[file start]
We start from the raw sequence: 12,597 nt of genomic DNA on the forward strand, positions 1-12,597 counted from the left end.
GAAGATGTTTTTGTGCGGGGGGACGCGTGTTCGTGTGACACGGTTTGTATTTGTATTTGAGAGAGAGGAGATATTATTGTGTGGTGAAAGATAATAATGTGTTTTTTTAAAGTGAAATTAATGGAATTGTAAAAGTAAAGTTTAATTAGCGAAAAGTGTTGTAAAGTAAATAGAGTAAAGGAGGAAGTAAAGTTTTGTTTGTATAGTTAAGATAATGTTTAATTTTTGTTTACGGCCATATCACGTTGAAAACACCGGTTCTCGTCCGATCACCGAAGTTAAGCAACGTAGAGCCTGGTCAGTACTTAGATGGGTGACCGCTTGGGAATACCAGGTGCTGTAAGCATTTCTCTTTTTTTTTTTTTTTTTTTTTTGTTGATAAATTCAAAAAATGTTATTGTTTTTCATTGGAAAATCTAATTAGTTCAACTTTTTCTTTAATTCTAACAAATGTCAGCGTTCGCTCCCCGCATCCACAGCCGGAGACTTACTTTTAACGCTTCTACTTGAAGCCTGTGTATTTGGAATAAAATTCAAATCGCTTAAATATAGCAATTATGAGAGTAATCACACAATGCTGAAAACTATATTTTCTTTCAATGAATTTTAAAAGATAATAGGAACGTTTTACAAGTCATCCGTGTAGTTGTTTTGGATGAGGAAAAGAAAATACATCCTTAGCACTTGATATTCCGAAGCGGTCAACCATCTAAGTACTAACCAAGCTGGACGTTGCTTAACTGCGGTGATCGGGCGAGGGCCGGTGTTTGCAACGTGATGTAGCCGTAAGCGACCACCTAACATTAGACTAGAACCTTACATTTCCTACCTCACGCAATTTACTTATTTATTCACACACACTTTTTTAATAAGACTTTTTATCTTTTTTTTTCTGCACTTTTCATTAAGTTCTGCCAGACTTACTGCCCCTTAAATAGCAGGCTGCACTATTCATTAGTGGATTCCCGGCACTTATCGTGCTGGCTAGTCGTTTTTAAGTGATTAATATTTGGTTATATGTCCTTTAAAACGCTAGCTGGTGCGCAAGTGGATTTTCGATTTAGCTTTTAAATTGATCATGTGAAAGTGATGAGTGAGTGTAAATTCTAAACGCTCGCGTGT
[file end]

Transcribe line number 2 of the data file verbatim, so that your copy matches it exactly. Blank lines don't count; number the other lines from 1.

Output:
GAAGATGTTTTTGTGCGGGGGGACGCGTGTTCGTGTGACACGGTTTGTATTTGTATTTGAGAGAGAGGAGATATTATTGTGTGGTGAAAGATAATAATGTGTTTTTTTAAAGTGAAATTAATGGAATTGTAAAAGTAAAGTTTAATTAGCGAAAAGTGTTGTAAAGTAAATAGAGTAAAGGAGGAAGTAAAGTTTTGTTTGTATAGTTAAGATAATGTTTAATTTTTGTTTACGGCCATATCACGTTGAAAACACCGGTTCTCGTCCGATCACCGAAGTTAAGCAACGTAGAGCCTGGTCAGTACTTAGATGGGTGACCGCTTGGGAATACCAGGTGCTGTAAGCATTTCTCTTTTTTTTTTTTTTTTTTTTTTGTTGATAAATTCAAAAAATGTTATTGTTTTTCATTGGAAAATCTAATTAGTTCAACTTTTTCTTTAATTCTAACAAATGTCAGCGTTCGCTCCCCGCATCCACAGCCGGAGACTTACTTTTAACGCTTCTACTTGAAGCCTGTGTATTTGGAATAAAATTCAAATCGCTTAAATATAGCAATTATGAGAGTAATCACACAATGCTGAAAACTATATTTTCTTTCAATGAATTTTAAAAGATAATAGGAACGTTTTACAAGTCATCCGTGTAGTTGTTTTGGATGAGGAAAAGAAAATACATCCTTAGCACTTGATATTCCGAAGCGGTCAACCATCTAAGTACTAACCAAGCTGGACGTTGCTTAACTGCGGTGATCGGGCGAGGGCCGGTGTTTGCAACGTGATGTAGCCGTAAGCGACCACCTAACATTAGACTAGAACCTTACATTTCCTACCTCACGCAATTTACTTATTTATTCACACACACTTTTTTAATAAGACTTTTTATCTTTTTTTTTCTGCACTTTTCATTAAGTTCTGCCAGACTTACTGCCCCTTAAATAGCAGGCTGCACTATTCATTAGTGGATTCCCGGCACTTATCGTGCTGGCTAGTCGTTTTTAAGTGATTAATATTTGGTTATATGTCCTTTAAAACGCTAGCTGGTGCGCAAGTGGATTTTCGATTTAGCTTTTAAATTGATCATGTGAAAGTGATGAGTGAGTGTAAATTCTAAACGCTCGCGTGT